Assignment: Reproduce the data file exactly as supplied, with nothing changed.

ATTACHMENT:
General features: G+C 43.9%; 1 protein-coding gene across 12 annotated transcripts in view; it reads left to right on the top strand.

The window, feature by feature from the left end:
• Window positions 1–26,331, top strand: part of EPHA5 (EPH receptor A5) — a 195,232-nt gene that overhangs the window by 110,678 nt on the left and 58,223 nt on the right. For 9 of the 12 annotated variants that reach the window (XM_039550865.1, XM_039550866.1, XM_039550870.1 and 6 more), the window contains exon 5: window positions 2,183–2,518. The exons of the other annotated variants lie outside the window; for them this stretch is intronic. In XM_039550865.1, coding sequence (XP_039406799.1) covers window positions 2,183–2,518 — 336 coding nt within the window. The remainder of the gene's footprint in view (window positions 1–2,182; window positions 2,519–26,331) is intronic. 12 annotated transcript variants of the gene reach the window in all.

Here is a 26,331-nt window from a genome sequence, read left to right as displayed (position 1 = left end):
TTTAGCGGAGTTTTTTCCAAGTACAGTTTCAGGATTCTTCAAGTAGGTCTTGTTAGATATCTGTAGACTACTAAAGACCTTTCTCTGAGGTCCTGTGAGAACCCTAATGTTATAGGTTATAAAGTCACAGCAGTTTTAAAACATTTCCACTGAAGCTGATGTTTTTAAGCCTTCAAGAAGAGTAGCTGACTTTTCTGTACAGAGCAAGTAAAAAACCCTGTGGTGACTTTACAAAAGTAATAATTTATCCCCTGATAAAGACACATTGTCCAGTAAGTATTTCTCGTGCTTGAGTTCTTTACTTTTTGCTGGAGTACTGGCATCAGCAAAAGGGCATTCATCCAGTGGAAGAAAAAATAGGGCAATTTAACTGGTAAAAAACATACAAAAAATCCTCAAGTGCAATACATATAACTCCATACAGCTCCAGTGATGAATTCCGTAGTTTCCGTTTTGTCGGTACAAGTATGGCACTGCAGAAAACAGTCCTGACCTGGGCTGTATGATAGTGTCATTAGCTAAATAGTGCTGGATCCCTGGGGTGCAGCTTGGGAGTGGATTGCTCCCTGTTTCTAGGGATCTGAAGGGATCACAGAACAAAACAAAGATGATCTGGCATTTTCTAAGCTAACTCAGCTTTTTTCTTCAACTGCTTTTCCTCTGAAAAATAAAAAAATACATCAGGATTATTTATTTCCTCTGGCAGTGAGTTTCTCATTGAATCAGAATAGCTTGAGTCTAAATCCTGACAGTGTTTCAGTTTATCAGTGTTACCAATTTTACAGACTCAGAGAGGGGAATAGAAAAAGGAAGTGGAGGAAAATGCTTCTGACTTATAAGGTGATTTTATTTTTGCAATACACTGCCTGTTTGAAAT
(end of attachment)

General features: G+C 43.9%; 1 protein-coding gene across 12 annotated transcripts in view; it reads left to right on the top strand.

The window, feature by feature from the left end:
• Window positions 1–26,331, top strand: part of EPHA5 (EPH receptor A5) — a 195,232-nt gene that overhangs the window by 110,678 nt on the left and 58,223 nt on the right. For 9 of the 12 annotated variants that reach the window (XM_039550865.1, XM_039550866.1, XM_039550870.1 and 6 more), the window contains exon 5: window positions 2,183–2,518. The exons of the other annotated variants lie outside the window; for them this stretch is intronic. In XM_039550865.1, coding sequence (XP_039406799.1) covers window positions 2,183–2,518 — 336 coding nt within the window. The remainder of the gene's footprint in view (window positions 1–2,182; window positions 2,519–26,331) is intronic. 12 annotated transcript variants of the gene reach the window in all.

Here is a 26,331-nt window from a genome sequence, read left to right as displayed (position 1 = left end):
TTTAGCGGAGTTTTTTCCAAGTACAGTTTCAGGATTCTTCAAGTAGGTCTTGTTAGATATCTGTAGACTACTAAAGACCTTTCTCTGAGGTCCTGTGAGAACCCTAATGTTATAGGTTATAAAGTCACAGCAGTTTTAAAACATTTCCACTGAAGCTGATGTTTTTAAGCCTTCAAGAAGAGTAGCTGACTTTTCTGTACAGAGCAAGTAAAAAACCCTGTGGTGACTTTACAAAAGTAATAATTTATCCCCTGATAAAGACACATTGTCCAGTAAGTATTTCTCGTGCTTGAGTTCTTTACTTTTTGCTGGAGTACTGGCATCAGCAAAAGGGCATTCATCCAGTGGAAGAAAAAATAGGGCAATTTAACTGGTAAAAAACATACAAAAAATCCTCAAGTGCAATACATATAACTCCATACAGCTCCAGTGATGAATTCCGTAGTTTCCGTTTTGTCGGTACAAGTATGGCACTGCAGAAAACAGTCCTGACCTGGGCTGTATGATAGTGTCATTAGCTAAATAGTGCTGGATCCCTGGGGTGCAGCTTGGGAGTGGATTGCTCCCTGTTTCTAGGGATCTGAAGGGATCACAGAACAAAACAAAGATGATCTGGCATTTTCTAAGCTAACTCAGCTTTTTTCTTCAACTGCTTTTCCTCTGAAAAATAAAAAAATACATCAGGATTATTTATTTCCTCTGGCAGTGAGTTTCTCATTGAATCAGAATAGCTTGAGTCTAAATCCTGACAGTGTTTCAGTTTATCAGTGTTACCAATTTTACAGACTCAGAGAGGGGAATAGAAAAAGGAAGTGGAGGAAAATGCTTCTGACTTATAAGGTGATTTTATTTTTGCAATACACTGCCTGTTTGAAAT